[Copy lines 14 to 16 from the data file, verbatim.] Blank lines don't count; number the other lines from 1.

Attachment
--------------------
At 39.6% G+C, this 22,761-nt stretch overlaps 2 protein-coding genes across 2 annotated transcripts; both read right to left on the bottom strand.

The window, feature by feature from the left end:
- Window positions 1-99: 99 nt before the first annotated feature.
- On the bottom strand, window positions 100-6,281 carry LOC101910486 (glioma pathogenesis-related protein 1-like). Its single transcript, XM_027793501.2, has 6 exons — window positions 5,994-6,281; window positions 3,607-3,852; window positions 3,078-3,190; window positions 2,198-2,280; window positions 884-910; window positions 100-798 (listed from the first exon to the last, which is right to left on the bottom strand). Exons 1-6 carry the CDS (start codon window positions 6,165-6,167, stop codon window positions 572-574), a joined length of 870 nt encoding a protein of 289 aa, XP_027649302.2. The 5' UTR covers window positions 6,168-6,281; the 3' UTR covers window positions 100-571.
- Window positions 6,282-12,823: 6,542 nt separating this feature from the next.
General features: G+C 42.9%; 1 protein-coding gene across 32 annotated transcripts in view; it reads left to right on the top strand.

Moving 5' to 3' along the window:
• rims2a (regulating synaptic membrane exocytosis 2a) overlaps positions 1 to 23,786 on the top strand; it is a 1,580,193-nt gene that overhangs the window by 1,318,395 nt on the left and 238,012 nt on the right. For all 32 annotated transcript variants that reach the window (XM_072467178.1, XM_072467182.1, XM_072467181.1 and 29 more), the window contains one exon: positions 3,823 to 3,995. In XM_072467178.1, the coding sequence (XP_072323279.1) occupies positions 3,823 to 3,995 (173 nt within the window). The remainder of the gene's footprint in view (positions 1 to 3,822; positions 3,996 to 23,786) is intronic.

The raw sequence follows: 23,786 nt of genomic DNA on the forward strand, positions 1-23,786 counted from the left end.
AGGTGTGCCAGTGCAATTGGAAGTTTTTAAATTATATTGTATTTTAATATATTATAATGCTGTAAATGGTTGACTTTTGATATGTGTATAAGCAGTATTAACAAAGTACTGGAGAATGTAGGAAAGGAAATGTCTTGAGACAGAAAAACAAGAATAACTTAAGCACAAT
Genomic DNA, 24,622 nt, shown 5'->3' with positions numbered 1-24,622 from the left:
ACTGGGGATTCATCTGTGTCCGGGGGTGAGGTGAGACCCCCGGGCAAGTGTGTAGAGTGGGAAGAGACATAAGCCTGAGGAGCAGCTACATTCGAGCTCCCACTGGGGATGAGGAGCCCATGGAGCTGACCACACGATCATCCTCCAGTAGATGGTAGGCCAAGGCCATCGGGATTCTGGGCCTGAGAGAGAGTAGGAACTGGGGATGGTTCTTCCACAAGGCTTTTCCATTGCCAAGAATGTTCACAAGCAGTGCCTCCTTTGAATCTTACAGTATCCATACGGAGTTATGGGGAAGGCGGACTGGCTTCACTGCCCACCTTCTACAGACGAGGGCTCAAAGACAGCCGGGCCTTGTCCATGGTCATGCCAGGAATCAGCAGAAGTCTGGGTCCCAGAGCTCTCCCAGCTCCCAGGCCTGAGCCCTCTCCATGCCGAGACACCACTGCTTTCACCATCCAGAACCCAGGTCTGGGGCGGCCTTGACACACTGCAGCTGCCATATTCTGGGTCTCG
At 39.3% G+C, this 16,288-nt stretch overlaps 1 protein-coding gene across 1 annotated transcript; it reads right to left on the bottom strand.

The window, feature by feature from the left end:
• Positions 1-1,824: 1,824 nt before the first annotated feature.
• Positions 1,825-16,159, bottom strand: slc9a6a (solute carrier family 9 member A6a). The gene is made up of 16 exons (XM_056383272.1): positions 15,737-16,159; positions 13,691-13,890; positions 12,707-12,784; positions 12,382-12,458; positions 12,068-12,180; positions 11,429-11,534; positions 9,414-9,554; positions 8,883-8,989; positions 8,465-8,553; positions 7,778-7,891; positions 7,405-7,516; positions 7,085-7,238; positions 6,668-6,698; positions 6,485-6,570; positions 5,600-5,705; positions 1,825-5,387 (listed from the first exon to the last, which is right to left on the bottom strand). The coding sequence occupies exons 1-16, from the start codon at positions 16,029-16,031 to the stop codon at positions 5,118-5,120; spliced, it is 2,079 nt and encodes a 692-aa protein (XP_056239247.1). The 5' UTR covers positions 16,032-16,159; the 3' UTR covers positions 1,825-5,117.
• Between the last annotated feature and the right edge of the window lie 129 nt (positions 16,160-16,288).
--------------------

The window, feature by feature from the left end:
• Positions 1-1,824: 1,824 nt before the first annotated feature.
• Positions 1,825-16,159, bottom strand: slc9a6a (solute carrier family 9 member A6a). The gene is made up of 16 exons (XM_056383272.1): positions 15,737-16,159; positions 13,691-13,890; positions 12,707-12,784; positions 12,382-12,458; positions 12,068-12,180; positions 11,429-11,534; positions 9,414-9,554; positions 8,883-8,989; positions 8,465-8,553; positions 7,778-7,891; positions 7,405-7,516; positions 7,085-7,238; positions 6,668-6,698; positions 6,485-6,570; positions 5,600-5,705; positions 1,825-5,387 (listed from the first exon to the last, which is right to left on the bottom strand). The coding sequence occupies exons 1-16, from the start codon at positions 16,029-16,031 to the stop codon at positions 5,118-5,120; spliced, it is 2,079 nt and encodes a 692-aa protein (XP_056239247.1). The 5' UTR covers positions 16,032-16,159; the 3' UTR covers positions 1,825-5,117.